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Why do Egyptian statues have missing noses ?


Posted on Tuesday, 19 March, 2019 | Comment icon 10 comments

What happened to all the noses ? Image Credit: Walters Art Museum
Tomb robbers may have deliberately defaced statues and artwork to prevent spirits from seeking revenge.
One of the most curious things about ancient Egyptian statues is the absence of the nose in the majority of cases. While it might be easy to chalk this up to age-related deterioration, the selective nature of the damage and the frequency at which it occurs seems to suggest that there may be an alternative explanation.

According to Edward Bleiberg, a curator for Brooklyn Museum's Egyptian art galleries, the removal of the nose was actually a deliberate and purposeful act of sabotage.

The key to this defacement lies in the ancient Egyptian belief that such sculptures contained the souls of the deceased and that statues, paintings and other depictions represented a 'portal' of sorts between the world of the living and the supernatural realm.

For tomb robbers looking to protect themselves from divine retaliation for their acts of thievery, removing the nose effectively 'killed' the spirit by stopping it from being able to breathe.

"The damaged part of the body is no longer able to do its job," said Bleiberg.

For this reason, there is a long history of Egyptian artefacts being deliberately defaced. Even when Christianity arrived, icons of Egyptian deities were damaged to prevent 'demons' from resurrecting.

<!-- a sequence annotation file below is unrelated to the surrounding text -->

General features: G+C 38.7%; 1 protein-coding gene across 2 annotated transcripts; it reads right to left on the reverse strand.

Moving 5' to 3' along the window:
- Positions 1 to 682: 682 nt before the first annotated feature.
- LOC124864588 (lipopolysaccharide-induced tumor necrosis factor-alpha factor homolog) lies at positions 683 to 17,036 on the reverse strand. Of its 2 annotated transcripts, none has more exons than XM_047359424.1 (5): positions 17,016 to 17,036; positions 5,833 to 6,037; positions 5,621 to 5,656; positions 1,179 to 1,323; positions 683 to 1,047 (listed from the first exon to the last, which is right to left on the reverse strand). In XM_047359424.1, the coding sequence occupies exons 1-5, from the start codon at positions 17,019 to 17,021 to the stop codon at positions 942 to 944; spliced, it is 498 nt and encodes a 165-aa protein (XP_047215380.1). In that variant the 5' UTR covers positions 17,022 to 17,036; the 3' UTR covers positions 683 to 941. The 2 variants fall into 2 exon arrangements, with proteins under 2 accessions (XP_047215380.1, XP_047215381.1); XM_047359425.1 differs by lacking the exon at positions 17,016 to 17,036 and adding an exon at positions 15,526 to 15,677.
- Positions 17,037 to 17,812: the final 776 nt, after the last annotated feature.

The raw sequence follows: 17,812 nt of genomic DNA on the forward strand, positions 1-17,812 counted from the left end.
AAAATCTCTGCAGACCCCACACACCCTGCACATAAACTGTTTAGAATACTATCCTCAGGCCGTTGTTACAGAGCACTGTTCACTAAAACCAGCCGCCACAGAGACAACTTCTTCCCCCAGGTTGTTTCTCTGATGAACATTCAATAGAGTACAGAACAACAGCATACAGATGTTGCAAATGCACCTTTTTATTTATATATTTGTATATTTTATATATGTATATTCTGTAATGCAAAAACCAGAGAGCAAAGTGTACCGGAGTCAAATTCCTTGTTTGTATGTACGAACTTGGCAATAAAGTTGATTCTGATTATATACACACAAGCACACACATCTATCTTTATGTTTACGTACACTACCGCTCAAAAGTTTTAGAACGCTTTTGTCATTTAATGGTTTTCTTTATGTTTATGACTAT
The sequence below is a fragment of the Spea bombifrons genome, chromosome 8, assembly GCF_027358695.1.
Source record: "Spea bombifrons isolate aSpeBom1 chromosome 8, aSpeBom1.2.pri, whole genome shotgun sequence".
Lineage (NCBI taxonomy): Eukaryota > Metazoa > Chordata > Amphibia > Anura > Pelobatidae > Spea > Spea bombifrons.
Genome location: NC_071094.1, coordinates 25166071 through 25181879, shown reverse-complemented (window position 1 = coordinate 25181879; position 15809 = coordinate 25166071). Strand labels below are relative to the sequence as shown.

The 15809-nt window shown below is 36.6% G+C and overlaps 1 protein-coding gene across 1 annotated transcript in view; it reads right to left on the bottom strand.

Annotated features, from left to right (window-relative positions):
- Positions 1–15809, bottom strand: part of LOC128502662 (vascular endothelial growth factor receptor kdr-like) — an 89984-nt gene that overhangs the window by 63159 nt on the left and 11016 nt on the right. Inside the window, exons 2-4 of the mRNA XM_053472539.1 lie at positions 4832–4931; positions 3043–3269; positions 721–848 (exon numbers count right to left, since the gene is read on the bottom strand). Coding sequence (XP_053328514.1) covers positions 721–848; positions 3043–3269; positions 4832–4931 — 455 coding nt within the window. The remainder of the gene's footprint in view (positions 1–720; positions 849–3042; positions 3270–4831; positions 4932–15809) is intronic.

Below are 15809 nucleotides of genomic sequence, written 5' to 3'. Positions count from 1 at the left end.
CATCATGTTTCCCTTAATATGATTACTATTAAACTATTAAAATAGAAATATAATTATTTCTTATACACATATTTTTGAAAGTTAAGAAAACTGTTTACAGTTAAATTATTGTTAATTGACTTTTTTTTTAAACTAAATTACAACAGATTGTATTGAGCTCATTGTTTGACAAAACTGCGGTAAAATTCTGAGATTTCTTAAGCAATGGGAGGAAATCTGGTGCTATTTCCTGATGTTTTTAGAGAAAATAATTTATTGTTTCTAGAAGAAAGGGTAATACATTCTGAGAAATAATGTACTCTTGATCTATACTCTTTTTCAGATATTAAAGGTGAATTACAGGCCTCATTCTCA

"Imagery in public space is a reflection of who has the power to tell the story of what happened and what should be remembered," said Bleiberg.

Source: Artsy.net | Comments (10)

Tags: Egypt, Statue, Nose

Recent comments on this story
Comment icon #1 Posted by Black Red Devil on 19 March, 2019, 13:49
Wasn't the nose of the sphinx defaced by a cannonball fired by Napoleon's soldiers?
Comment icon #2 Posted by AllPossible on 19 March, 2019, 14:04
Interesting I was told that is was something else but this makes more sense. 
Comment icon #3 Posted by Buzz_Light_Year on 19 March, 2019, 14:07
I think early sketches of the Sphinx shows that the nose was missing before Napoleon was in the area.   https://www.smithsonianjourneys.org/blog/photo-what-happened-to-the-sphinxs-nose-180950757/
Comment icon #4 Posted by AstralHorus on 19 March, 2019, 16:19
Racism runs deep
Comment icon #5 Posted by Big Jim on 19 March, 2019, 17:42
Just because the ancient Egyptians believed that stuff about spirits doesn't mean that the grave robbers who came later believed that too.  Tomb raids didn't happen all at once so it could have been a way keep track of where they had been before.  Kind of like checkmarks on a list, grab the gold, whack the nose and move on.
Comment icon #6 Posted by MissJatti on 20 March, 2019, 7:22
Ancient statues do come alive, nose or without nose.
Comment icon #7 Posted by RabidMongoose on 20 March, 2019, 7:36
Wasn't that the Persians defacing every statue they saw as Greek (Egypt got conquered by them)? They were removing the `Greek Nose` from everything.
Comment icon #8 Posted by Ell on 20 March, 2019, 10:08
Those nose break off due to differences in the heat capacity of the small nose and the relatively far larger head. They simply fracture because the nose heats up - i.e. expands - and cools down - i.e. shrinks - faster than the larger head.   Pff! Any five year old might tell you that.
Comment icon #9 Posted by HorusonofRah on 20 March, 2019, 16:41
Are these people serious? LMFAO.
Comment icon #10 Posted by Captain Risky on 21 March, 2019, 9:49
no body really nose.


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